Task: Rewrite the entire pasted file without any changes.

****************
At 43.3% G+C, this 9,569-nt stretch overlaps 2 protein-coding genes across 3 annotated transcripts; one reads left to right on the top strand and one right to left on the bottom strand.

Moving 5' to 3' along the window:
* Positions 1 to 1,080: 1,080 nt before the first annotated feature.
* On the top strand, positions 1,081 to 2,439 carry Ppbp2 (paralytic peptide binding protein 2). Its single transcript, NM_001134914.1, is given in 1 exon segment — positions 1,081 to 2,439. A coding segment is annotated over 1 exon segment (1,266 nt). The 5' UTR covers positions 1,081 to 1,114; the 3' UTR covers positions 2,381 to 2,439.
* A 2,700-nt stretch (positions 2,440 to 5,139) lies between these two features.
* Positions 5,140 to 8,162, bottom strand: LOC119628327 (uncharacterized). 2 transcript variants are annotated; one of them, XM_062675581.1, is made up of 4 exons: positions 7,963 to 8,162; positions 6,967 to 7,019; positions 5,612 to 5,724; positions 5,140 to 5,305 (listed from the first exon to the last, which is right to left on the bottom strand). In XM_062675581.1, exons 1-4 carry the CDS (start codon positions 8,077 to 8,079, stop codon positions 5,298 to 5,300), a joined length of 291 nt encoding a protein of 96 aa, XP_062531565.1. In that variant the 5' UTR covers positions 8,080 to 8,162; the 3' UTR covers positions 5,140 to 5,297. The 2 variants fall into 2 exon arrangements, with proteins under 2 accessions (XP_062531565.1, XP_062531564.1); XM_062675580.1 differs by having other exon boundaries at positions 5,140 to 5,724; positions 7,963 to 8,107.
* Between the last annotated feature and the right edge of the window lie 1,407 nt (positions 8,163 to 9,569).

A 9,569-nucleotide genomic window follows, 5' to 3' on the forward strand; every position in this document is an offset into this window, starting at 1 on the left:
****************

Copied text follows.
At 43.3% G+C, this 9,569-nt stretch overlaps 2 protein-coding genes across 3 annotated transcripts; one reads left to right on the top strand and one right to left on the bottom strand.

Moving 5' to 3' along the window:
* Positions 1 to 1,080: 1,080 nt before the first annotated feature.
* On the top strand, positions 1,081 to 2,439 carry Ppbp2 (paralytic peptide binding protein 2). Its single transcript, NM_001134914.1, is given in 1 exon segment — positions 1,081 to 2,439. A coding segment is annotated over 1 exon segment (1,266 nt). The 5' UTR covers positions 1,081 to 1,114; the 3' UTR covers positions 2,381 to 2,439.
* A 2,700-nt stretch (positions 2,440 to 5,139) lies between these two features.
* Positions 5,140 to 8,162, bottom strand: LOC119628327 (uncharacterized). 2 transcript variants are annotated; one of them, XM_062675581.1, is made up of 4 exons: positions 7,963 to 8,162; positions 6,967 to 7,019; positions 5,612 to 5,724; positions 5,140 to 5,305 (listed from the first exon to the last, which is right to left on the bottom strand). In XM_062675581.1, exons 1-4 carry the CDS (start codon positions 8,077 to 8,079, stop codon positions 5,298 to 5,300), a joined length of 291 nt encoding a protein of 96 aa, XP_062531565.1. In that variant the 5' UTR covers positions 8,080 to 8,162; the 3' UTR covers positions 5,140 to 5,297. The 2 variants fall into 2 exon arrangements, with proteins under 2 accessions (XP_062531565.1, XP_062531564.1); XM_062675580.1 differs by having other exon boundaries at positions 5,140 to 5,724; positions 7,963 to 8,107.
* Between the last annotated feature and the right edge of the window lie 1,407 nt (positions 8,163 to 9,569).

A 9,569-nucleotide genomic window follows, 5' to 3' on the forward strand; every position in this document is an offset into this window, starting at 1 on the left: